For a book titled The Sentence, and which opens with really strong riffing on the literary and carceral resonances of the title, which I had been hoping for, the prose is not out to wow the reader. It’s spare, pithy, and mostly functional, with occasional bursts of strangeness that felt convincing to me as a window into what makes (and has made) Tookie tick, just as much as it evidenced her reading habits. Like a less precious Coen brothers creation, she narrates, “Everything about her was altered, even her strictly tended details. Perhaps caring for a baby gave her no time to suffuse her hair with product, for it fell naturally to one side in a glamorous sweep, the ends hennaed a soft orange.” I could have used even more prose that seemed to delight in itself from a character who has read “with murderous attention” for years. The novel succeeds most in its portrait of Tookie, a character I fell more in love with even as I fell less in love with the book—her passion, her compassion, her many flaws, her literary analyses, her navigation of the (entertainingly rendered) minutiae of running an independent bookstore. It all makes her the one-of-a-kind every-person detective I’d hope to keep reading, given a bit more attention to the potential of the genre.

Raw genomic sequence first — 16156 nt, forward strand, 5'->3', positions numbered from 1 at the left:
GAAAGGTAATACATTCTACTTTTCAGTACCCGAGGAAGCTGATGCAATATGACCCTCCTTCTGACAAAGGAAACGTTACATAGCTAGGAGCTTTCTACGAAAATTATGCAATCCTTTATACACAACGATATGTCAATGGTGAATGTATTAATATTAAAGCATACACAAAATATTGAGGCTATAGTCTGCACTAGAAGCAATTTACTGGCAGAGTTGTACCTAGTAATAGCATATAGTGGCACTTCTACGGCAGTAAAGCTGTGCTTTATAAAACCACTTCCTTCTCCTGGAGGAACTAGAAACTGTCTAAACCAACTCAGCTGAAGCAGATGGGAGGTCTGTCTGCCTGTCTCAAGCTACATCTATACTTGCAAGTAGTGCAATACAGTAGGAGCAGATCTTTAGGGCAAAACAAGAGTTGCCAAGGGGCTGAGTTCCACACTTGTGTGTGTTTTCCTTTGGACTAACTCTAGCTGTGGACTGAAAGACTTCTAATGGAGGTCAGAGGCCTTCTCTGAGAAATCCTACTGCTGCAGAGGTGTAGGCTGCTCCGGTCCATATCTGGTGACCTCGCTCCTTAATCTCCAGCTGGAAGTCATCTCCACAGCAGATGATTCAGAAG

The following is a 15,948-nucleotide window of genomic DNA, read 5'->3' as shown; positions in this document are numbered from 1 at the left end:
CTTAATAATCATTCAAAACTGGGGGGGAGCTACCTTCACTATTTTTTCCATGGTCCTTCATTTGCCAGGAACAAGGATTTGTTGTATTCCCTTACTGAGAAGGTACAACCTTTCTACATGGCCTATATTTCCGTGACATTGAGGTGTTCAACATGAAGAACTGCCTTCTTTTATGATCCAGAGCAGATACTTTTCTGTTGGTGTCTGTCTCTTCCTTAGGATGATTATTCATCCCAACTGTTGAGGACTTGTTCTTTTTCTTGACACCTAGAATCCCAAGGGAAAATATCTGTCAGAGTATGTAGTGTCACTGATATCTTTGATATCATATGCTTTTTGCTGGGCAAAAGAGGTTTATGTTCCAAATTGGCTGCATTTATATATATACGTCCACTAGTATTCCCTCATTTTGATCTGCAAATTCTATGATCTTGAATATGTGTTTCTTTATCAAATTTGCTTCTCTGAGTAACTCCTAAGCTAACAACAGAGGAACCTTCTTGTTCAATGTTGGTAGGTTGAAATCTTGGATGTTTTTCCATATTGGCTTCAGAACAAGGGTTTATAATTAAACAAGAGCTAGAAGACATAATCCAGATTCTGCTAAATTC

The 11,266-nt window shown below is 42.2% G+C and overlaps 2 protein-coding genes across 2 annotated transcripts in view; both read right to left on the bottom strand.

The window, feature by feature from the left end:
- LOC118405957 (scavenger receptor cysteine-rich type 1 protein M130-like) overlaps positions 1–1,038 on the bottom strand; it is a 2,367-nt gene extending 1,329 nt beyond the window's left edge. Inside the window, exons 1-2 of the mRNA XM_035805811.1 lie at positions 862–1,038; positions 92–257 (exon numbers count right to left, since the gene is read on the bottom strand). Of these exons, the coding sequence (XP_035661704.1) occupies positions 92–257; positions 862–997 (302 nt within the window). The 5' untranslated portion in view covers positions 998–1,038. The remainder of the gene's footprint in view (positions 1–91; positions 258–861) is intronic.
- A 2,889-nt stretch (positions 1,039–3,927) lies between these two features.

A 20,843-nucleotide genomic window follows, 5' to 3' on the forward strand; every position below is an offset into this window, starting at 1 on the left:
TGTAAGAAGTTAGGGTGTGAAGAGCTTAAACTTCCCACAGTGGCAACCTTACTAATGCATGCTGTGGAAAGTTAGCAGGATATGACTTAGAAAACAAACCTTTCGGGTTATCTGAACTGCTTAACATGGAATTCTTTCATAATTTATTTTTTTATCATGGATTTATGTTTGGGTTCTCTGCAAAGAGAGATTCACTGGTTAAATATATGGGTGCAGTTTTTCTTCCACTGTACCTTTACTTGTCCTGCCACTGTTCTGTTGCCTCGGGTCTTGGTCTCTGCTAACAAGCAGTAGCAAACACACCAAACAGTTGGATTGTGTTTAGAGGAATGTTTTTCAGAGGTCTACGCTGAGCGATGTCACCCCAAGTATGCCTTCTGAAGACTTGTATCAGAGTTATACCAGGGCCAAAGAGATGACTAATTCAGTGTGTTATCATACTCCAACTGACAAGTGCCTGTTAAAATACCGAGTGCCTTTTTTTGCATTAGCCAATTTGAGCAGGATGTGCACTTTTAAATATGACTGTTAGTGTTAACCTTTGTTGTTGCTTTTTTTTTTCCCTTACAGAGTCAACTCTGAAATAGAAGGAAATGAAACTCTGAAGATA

By the time I started reading Keenan Norris’s The Confession of Copeland Cane, its near-future setting and variety of first-person narrators felt like a relief from the oppressively implied wisdom of the Topical Author. Not only does each narrator’s voice sound utterly distinct, but their manner of delivering and pacing narrative information suits their personalities and the content of their section, masterfully at times. That’s a complicated way of saying that Norris let me sink deep enough into this novel’s many pockets that I could forget, periodically, that the garment is capital-R Relevant. Which actually enhances the effectiveness of the moments when you’re reminded, like a punch in the gut, that it very much is. For a plot-heavy book, I was mostly enchanted by everything else (including an exquisite sensory description of a last visit to an Oakland men’s barbershop, before the pandemic changed the world but also particularly the neighborhood).